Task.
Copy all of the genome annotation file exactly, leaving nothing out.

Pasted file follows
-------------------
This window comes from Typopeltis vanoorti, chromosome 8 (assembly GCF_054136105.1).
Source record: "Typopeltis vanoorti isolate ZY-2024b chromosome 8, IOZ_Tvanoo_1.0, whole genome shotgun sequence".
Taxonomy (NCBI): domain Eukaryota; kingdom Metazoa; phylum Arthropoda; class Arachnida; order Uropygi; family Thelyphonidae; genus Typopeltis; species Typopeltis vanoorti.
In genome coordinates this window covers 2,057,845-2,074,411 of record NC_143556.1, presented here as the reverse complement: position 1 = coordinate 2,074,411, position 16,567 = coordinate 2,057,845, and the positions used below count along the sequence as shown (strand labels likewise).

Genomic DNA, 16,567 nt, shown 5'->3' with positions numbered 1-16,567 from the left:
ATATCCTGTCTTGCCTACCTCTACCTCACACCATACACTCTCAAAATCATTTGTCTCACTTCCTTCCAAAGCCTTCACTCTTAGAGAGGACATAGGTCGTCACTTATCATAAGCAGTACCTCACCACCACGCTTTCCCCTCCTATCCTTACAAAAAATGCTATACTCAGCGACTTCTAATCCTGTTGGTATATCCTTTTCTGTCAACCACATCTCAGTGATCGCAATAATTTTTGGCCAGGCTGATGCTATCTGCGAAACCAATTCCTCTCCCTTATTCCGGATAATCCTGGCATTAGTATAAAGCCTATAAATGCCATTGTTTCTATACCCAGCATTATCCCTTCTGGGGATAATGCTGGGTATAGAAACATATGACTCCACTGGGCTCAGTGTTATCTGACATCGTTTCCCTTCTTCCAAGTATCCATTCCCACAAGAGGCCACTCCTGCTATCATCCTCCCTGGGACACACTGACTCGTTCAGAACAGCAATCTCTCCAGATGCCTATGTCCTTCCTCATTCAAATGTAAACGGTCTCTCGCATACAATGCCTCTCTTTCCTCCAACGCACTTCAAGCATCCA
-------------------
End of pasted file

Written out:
This window comes from Typopeltis vanoorti, chromosome 8 (assembly GCF_054136105.1).
Source record: "Typopeltis vanoorti isolate ZY-2024b chromosome 8, IOZ_Tvanoo_1.0, whole genome shotgun sequence".
Taxonomy (NCBI): domain Eukaryota; kingdom Metazoa; phylum Arthropoda; class Arachnida; order Uropygi; family Thelyphonidae; genus Typopeltis; species Typopeltis vanoorti.
In genome coordinates this window covers 2,057,845-2,074,411 of record NC_143556.1, presented here as the reverse complement: position 1 = coordinate 2,074,411, position 16,567 = coordinate 2,057,845, and the positions used below count along the sequence as shown (strand labels likewise).

Genomic DNA, 16,567 nt, shown 5'->3' with positions numbered 1-16,567 from the left:
ATATCCTGTCTTGCCTACCTCTACCTCACACCATACACTCTCAAAATCATTTGTCTCACTTCCTTCCAAAGCCTTCACTCTTAGAGAGGACATAGGTCGTCACTTATCATAAGCAGTACCTCACCACCACGCTTTCCCCTCCTATCCTTACAAAAAATGCTATACTCAGCGACTTCTAATCCTGTTGGTATATCCTTTTCTGTCAACCACATCTCAGTGATCGCAATAATTTTTGGCCAGGCTGATGCTATCTGCGAAACCAATTCCTCTCCCTTATTCCGGATAATCCTGGCATTAGTATAAAGCCTATAAATGCCATTGTTTCTATACCCAGCATTATCCCTTCTGGGGATAATGCTGGGTATAGAAACATATGACTCCACTGGGCTCAGTGTTATCTGACATCGTTTCCCTTCTTCCAAGTATCCATTCCCACAAGAGGCCACTCCTGCTATCATCCTCCCTGGGACACACTGACTCGTTCAGAACAGCAATCTCTCCAGATGCCTATGTCCTTCCTCATTCAAATGTAAACGGTCTCTCGCATACAATGCCTCTCTTTCCTCCAACGCACTTCAAGCATCCA